What Andy Alderson did when the phone stopped ringing

Andy Alderson worked in car sales for over a decade. Then he saw where the big money was and set up Vanarama.


Andy Alderson: avoid "analysis paralysis"

Sometimes entrepreneurs don't have their best ideas until they've been running a company for a while. After working in car sales for over a decade, Andy Alderson (now 45) set up Vanarama in 2004 as a traditional forecourt-based dealership. The company was moderately successful, making enough money to justify a staff of five people. But then, in 2007, he had his big breakthrough.

He realised that the big money was to be made in leasing commercial vehicles to firms over the internet. Despite the fact that there was already a huge number of "bedroom brokers" in existence, his firm quickly established itself.

However, in 2008 as for many businesses disaster struck. The "phones stopped ringing" as demand from firms was battered by the credit crunch and the recession that followed in its wake. Luckily, a non-executive director who was advising Alderson had guessed that hard times were coming and so had forced him to draw up a list of thingsthat could go wrong, along with aplan to respond to these challenges."It was a good thing that she did," he jokes, "because everything we listeddid happen."

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The first thing he had to do was to cut back on the extra staff he had taken on during the boom period. He also realised that the only thing that he could compete on was price. As a result, he slashed his charges. It worked well, with the lower prices translating into larger sales volumes, which in turn allowed him to negotiate bigger discounts from suppliers. He also decided to keep a certain number of vehicles in stock.

This meant that he was also a retailer, rather than just a middleman between the tradesmen and the manufacturers (indeed, he is currently raising money via crowdfunding to increase stock levels further). This allowed him to complete deals much more quickly than most of his competitors could manage.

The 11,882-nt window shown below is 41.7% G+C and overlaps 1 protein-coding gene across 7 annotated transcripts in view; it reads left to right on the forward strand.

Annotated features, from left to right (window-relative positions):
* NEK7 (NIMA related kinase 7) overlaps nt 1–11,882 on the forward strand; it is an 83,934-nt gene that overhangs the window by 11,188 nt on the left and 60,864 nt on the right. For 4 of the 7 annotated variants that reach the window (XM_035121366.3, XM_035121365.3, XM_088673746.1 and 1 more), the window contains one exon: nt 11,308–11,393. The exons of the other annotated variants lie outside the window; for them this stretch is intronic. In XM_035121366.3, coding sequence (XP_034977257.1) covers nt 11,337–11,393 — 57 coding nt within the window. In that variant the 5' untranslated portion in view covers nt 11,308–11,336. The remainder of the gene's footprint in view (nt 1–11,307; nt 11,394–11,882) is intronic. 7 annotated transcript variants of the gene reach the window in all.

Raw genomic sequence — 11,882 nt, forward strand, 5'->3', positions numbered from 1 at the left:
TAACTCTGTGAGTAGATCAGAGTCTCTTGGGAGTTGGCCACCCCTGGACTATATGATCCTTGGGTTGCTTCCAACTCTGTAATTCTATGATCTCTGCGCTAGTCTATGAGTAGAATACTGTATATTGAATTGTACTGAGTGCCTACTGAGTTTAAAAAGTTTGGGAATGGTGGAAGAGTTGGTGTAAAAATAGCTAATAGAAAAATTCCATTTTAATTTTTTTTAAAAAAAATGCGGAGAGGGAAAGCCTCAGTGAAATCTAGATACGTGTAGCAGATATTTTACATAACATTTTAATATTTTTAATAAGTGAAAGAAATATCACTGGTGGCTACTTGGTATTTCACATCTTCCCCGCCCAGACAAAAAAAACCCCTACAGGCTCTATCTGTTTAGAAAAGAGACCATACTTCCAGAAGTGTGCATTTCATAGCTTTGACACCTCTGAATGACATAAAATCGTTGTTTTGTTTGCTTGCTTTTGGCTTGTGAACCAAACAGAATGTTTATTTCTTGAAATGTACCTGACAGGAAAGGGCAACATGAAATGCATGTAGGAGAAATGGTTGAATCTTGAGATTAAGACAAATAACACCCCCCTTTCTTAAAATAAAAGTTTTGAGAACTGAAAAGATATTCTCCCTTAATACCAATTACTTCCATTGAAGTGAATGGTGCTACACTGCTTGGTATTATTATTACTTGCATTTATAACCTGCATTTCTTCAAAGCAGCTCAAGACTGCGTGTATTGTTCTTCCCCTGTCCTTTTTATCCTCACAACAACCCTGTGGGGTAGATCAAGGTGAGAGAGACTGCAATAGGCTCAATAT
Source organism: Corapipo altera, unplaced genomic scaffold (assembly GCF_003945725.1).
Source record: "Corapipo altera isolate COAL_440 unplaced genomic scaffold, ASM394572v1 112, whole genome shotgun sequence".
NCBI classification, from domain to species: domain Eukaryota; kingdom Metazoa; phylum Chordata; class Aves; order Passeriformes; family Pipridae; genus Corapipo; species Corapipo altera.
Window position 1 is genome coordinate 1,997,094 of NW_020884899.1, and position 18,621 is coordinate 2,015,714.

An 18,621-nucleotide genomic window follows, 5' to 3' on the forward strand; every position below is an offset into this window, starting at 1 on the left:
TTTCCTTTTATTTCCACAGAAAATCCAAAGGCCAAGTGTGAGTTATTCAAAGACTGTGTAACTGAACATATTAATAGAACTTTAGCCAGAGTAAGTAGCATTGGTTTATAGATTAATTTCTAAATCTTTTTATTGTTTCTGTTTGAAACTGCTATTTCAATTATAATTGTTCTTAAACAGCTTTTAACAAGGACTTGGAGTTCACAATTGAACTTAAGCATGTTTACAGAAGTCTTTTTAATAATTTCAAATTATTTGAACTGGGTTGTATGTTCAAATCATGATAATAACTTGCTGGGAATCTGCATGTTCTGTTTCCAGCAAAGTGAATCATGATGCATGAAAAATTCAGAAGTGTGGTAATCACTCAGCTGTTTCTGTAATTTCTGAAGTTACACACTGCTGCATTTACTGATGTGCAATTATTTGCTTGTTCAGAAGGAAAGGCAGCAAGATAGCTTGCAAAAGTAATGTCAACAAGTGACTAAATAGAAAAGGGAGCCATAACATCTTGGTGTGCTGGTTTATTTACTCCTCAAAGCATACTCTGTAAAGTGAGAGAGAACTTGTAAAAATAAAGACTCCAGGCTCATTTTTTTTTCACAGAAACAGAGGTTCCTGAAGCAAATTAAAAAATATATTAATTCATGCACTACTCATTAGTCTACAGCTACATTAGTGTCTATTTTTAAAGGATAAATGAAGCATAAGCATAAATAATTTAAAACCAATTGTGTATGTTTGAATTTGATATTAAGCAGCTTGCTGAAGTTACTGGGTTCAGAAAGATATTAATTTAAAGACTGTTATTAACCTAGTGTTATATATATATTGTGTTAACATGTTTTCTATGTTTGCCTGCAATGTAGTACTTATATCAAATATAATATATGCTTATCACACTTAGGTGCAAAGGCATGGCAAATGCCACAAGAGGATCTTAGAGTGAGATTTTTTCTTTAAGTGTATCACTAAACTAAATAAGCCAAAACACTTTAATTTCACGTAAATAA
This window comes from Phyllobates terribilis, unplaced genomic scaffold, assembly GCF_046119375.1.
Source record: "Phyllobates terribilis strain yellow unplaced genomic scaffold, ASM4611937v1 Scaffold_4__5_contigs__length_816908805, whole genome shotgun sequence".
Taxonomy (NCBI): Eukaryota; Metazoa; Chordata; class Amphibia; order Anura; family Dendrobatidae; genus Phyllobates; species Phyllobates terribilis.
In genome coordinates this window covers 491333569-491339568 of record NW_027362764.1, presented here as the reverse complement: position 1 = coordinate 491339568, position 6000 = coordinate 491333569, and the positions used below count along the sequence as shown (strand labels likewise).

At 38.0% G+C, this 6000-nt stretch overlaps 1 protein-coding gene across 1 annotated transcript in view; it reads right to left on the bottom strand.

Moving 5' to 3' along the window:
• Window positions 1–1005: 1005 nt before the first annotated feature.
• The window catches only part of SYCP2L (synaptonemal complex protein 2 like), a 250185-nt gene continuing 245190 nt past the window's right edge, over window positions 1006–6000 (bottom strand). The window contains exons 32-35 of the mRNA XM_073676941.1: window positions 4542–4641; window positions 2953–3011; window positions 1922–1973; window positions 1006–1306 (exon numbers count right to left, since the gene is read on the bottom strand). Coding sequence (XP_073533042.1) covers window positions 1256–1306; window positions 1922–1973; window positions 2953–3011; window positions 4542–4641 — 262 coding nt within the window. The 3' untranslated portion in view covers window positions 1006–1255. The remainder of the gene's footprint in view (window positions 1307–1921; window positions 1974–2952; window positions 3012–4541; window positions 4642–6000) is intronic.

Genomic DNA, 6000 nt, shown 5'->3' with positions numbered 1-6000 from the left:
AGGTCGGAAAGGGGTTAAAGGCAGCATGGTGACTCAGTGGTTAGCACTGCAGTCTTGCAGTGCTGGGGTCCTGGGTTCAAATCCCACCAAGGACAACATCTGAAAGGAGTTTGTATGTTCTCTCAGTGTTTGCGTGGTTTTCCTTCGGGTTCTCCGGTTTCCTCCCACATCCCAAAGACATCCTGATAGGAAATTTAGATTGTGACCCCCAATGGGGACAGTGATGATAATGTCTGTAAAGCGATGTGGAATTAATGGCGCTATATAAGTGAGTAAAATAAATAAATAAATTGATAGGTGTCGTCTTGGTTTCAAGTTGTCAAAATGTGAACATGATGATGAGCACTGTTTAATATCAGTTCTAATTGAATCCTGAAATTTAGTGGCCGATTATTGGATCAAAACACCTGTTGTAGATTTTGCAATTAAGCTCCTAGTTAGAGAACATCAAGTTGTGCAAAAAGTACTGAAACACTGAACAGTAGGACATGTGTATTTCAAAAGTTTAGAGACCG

By 2012, Vanarama was the main leasing firm in the UK, employing 25 people. Alderson admits that maintaining this position "has been difficult". In order to stay ahead of potential rivals, it's key, he says, to keep "strengthening our proposition". This has involved taking stepsto broaden away from the internet by starting a franchise scheme. He also launched his first TV and radio campaign in 2013. Finally, he has sponsored the Football Conference (the tier below the Football League). These tactics have paid off, and the business is expected to produce a turnover of around £22m this year (£18m in 2014).

Alderson is not a fan of endless analysis, or what he terms "analysis paralysis". Instead, budding entrepreneurs should simply "go for it". That doesn't mean you should throw caution to the winds you need to "know your numbers". One of his biggest frustrations is watching Dragons' Den, and seeing entrepreneurs' pitches fall flat when it comes to their balance sheets.

As well as keeping track of the money, you need to "have an idea of what you are good at, and what you are not" and there is no shame in "taking advice and asking for help" when it comes to the latter, or even hiring staff who can provided expertise that you lack. Finally, don't be a micro manager.You need to "let people get on withtheir jobs and make their own mistakes".

Dr Matthew Partridge

Matthew graduated from the University of Durham in 2004; he then gained an MSc, followed by a PhD at the London School of Economics.

He has previously written for a wide range of publications, including the Guardian and the Economist, and also helped to run a newsletter on terrorism. He has spent time at Lehman Brothers, Citigroup and the consultancy Lombard Street Research.

Matthew is the author of Superinvestors: Lessons from the greatest investors in history, published by Harriman House, which has been translated into several languages. His second book, Investing Explained: The Accessible Guide to Building an Investment Portfolio, is published by Kogan Page.

As senior writer, he writes the shares and politics & economics pages, as well as weekly Blowing It and Great Frauds in History columns He also writes a fortnightly reviews page and trading tips, as well as regular cover stories and multi-page investment focus features.

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